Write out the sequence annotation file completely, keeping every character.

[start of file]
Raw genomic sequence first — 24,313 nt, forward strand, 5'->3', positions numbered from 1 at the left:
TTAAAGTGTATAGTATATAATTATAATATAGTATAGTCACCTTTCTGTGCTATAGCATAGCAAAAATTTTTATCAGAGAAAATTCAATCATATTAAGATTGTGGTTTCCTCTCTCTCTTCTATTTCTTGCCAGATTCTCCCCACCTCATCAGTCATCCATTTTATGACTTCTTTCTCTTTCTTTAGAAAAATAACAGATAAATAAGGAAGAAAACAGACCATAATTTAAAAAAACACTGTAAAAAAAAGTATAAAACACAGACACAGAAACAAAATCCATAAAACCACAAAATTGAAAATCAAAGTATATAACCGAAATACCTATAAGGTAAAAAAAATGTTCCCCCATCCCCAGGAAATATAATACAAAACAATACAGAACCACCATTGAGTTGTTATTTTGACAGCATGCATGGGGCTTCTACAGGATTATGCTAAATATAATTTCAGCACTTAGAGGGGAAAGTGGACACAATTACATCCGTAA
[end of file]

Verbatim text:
Raw genomic sequence first — 24,313 nt, forward strand, 5'->3', positions numbered from 1 at the left:
TTAAAGTGTATAGTATATAATTATAATATAGTATAGTCACCTTTCTGTGCTATAGCATAGCAAAAATTTTTATCAGAGAAAATTCAATCATATTAAGATTGTGGTTTCCTCTCTCTCTTCTATTTCTTGCCAGATTCTCCCCACCTCATCAGTCATCCATTTTATGACTTCTTTCTCTTTCTTTAGAAAAATAACAGATAAATAAGGAAGAAAACAGACCATAATTTAAAAAAACACTGTAAAAAAAAGTATAAAACACAGACACAGAAACAAAATCCATAAAACCACAAAATTGAAAATCAAAGTATATAACCGAAATACCTATAAGGTAAAAAAAATGTTCCCCCATCCCCAGGAAATATAATACAAAACAATACAGAACCACCATTGAGTTGTTATTTTGACAGCATGCATGGGGCTTCTACAGGATTATGCTAAATATAATTTCAGCACTTAGAGGGGAAAGTGGACACAATTACATCCGTAA